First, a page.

John’s Note: Creekbanking for cats brings together all the ingredients of the finest outdoor living as it is…
* a solace to be rubbed on the soul of mankind;
* a potion with mystical powers to eliminate worry;
* a time for lying, for remembering and for enjoying the fellowship of good friends;
* an outdoor activity where the catching of a catfish is the excuse for the creekbanking experience, but never the ultimate goal; and
* an adventurous night in the woods and on the water.
When outdoor writer J. Wayne Fears’ two boys, Chris and Steve, were much younger, they went on a creekbanking adventure with my son JJ and me. J. Wayne prides himself on being an expert backwoodsman. He really is a 19th century mountainman forced to live in a society not of his own making. The old virtues are his stock in trade. And, like J. Wayne, I believe that our American heritage should be passed on to young people.
“Here’s what we’ll do,” J. Wayne planned before our trip. “I’ll get my Dutch oven and make up some bannock – pioneer bread. We’ll take a few potatoes and some other stuff for us to eat. You handle the catfish chores, and we’ll show these boys how to have a good time creekbanking.” When I told JJ that we were going fishing with J. Wayne and his sons, he immediately started a rapid fire succession of questions. “What do we need to take? What kind of fish are we going to catch? How long will we be gone? What kind of bait are we going to get? Can I take my knife? Do I need my tacklebox?”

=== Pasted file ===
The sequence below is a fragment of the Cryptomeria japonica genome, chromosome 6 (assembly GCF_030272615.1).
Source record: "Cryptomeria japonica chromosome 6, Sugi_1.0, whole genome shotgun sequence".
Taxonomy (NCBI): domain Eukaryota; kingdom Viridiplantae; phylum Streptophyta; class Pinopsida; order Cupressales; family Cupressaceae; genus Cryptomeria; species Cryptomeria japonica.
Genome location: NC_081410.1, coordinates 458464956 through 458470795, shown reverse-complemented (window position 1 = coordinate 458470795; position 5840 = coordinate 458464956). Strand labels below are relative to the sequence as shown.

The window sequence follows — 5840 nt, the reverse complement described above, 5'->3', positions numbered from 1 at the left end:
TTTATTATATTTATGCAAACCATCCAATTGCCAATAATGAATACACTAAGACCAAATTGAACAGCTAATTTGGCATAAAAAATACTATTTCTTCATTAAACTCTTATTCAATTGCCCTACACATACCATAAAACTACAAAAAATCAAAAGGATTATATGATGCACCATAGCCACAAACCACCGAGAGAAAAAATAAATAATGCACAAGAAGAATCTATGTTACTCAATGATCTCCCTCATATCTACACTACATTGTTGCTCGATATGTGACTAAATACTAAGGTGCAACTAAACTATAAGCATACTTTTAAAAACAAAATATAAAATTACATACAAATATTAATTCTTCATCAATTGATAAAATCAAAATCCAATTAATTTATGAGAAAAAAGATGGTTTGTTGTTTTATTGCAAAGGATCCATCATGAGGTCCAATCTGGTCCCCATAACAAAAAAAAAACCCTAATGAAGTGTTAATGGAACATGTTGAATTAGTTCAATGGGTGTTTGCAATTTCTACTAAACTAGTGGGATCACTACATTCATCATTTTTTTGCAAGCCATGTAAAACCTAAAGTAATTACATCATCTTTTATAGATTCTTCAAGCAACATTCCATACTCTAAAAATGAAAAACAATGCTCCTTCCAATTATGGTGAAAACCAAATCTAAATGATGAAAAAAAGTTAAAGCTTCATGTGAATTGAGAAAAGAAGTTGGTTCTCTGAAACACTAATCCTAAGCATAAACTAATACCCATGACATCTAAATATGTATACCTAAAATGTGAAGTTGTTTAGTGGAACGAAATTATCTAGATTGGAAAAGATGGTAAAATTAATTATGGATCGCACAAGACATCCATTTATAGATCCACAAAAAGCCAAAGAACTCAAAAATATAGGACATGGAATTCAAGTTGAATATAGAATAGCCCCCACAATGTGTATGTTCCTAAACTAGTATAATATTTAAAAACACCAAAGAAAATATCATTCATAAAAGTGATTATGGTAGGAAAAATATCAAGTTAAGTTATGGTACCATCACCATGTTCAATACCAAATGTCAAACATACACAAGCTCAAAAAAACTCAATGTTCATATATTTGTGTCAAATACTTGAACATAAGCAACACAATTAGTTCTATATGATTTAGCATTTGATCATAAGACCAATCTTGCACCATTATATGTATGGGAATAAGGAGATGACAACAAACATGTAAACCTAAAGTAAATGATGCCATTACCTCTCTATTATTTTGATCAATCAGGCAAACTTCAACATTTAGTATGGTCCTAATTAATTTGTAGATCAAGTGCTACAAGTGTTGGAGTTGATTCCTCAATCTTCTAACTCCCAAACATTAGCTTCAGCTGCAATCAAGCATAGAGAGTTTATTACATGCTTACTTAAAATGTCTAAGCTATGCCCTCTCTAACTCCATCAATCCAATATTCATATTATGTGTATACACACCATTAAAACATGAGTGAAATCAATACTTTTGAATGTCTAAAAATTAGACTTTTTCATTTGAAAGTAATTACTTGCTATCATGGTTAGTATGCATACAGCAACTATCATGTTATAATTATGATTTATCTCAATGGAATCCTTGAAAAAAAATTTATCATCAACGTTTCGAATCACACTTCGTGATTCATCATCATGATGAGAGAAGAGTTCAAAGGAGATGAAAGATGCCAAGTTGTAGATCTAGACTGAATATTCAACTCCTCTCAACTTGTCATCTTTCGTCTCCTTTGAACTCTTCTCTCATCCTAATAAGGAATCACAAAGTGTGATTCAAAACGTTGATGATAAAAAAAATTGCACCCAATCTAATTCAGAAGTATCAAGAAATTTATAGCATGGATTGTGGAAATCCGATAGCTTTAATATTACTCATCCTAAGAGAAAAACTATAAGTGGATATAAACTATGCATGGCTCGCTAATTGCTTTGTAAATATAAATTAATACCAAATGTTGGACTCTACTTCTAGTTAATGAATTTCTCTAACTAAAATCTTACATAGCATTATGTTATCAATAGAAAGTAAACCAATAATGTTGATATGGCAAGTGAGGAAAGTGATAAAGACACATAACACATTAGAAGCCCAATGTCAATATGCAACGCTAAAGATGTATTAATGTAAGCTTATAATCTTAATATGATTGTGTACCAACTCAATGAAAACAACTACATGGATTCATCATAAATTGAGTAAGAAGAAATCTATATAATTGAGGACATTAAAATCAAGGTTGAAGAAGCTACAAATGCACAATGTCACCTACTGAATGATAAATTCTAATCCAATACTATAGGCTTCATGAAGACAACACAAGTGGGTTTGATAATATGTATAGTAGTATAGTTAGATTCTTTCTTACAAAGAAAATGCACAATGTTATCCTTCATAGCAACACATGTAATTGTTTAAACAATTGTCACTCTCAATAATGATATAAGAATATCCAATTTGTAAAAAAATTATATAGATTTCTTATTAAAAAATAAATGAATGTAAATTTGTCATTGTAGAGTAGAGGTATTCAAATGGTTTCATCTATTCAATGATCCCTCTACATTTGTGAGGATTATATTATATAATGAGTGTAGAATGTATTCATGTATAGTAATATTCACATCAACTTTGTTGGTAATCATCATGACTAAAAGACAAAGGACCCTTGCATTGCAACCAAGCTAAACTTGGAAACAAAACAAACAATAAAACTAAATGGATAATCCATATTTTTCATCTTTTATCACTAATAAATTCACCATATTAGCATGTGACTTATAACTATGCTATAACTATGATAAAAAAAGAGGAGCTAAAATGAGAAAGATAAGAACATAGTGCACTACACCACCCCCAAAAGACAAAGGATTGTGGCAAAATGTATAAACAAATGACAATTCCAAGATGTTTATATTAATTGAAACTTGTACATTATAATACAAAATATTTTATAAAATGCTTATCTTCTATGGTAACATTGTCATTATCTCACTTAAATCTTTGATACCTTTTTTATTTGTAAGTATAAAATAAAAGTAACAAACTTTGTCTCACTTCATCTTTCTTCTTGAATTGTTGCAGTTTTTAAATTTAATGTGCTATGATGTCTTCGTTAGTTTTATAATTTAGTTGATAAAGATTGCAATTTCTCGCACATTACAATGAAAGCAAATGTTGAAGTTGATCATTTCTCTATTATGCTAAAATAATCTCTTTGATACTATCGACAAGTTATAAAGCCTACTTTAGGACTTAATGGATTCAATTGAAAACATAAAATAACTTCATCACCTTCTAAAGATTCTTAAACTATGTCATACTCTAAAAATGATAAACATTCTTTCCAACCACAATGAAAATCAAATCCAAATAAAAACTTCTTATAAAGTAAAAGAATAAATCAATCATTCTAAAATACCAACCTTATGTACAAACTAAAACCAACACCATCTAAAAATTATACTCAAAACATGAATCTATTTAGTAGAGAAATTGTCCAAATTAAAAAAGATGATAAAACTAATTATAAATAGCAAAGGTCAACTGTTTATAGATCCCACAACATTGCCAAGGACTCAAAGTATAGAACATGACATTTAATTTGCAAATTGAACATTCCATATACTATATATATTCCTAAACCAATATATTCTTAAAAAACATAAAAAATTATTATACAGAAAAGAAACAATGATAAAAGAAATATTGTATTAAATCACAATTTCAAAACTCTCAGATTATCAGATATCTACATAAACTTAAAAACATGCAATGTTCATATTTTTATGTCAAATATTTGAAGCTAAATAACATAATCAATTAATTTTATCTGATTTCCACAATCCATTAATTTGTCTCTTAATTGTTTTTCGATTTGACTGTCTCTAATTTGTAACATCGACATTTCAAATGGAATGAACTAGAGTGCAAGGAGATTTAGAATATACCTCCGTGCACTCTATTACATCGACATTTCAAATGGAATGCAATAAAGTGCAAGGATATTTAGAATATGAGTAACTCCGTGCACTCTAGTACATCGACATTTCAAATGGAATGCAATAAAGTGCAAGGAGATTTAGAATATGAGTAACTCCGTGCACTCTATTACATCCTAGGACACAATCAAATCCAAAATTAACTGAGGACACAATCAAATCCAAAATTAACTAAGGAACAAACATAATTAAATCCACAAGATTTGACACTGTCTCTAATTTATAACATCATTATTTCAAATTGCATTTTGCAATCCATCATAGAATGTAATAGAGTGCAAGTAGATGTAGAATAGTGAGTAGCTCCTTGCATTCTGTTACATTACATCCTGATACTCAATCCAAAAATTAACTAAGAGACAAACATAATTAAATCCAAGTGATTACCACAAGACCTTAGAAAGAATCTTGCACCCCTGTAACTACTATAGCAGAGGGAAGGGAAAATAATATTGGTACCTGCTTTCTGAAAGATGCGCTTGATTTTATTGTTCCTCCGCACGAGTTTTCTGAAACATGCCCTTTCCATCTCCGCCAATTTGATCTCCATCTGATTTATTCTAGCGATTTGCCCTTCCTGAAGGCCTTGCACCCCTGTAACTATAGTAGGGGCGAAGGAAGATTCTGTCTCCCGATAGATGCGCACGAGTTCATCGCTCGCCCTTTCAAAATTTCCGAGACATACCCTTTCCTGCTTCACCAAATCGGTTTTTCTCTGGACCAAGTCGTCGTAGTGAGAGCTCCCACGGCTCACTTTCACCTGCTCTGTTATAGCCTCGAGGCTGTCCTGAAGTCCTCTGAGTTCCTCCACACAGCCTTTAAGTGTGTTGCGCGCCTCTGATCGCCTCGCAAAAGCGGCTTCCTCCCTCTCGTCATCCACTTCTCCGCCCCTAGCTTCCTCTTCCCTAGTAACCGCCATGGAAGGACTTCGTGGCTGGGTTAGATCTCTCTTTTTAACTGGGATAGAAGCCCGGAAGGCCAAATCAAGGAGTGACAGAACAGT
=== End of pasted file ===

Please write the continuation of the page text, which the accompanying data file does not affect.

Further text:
Jug-fishing for cats must have been invented for young men and grown men who like to keep a lot of things going at one time.
Remembering the days when I dug worms out of the chicken manure piles at the back of our barn, cut-down cane on the creek banks and trapped minnows in homemade minnow baskets to prepare for a fishing trip, I realized that half of the fun of fishing was getting ready. So, every day after school, JJ, his sister, Kate, and I raided all the laundromats within a 2 mile radius of our house. Digging through the garbage, we hunted only the very-best jugs. Although one-quart bleach bottles were our prime targets, we did liberate a few detergent bottles with handles extending from the necks. Next, we tied strings on the jugs, attached the hooks and the weights, rolled twine around the jugs and taped the hooks to the jugs.
Catfish Like a ProTo learn more, click here to get John E. Phillips’ new Kindle book, “Catfish Like a Pro.”
About the Author
John Phillips, winner of the 2012 Homer Circle Fishing Award for outstanding fishing writer by the American Sportfishing Association (AMA) and the Professional Outdoor Media Association (POMA), the 2008 Crossbow Communicator of the year and the 2007 Legendary Communicator chosen for induction into the National Fresh Water Hall of Fame, is a freelance writer (over 6,000 magazine articles for about 100 magazines and several thousand newspaper columns published), magazine editor, photographer for print media as well as industry catalogues (over 25,000 photos published), lecturer, outdoor consultant, marketing consultant, book author and daily internet content provider with an overview of the outdoors. Click here for more information and a list of all the books available from John E. Phillips.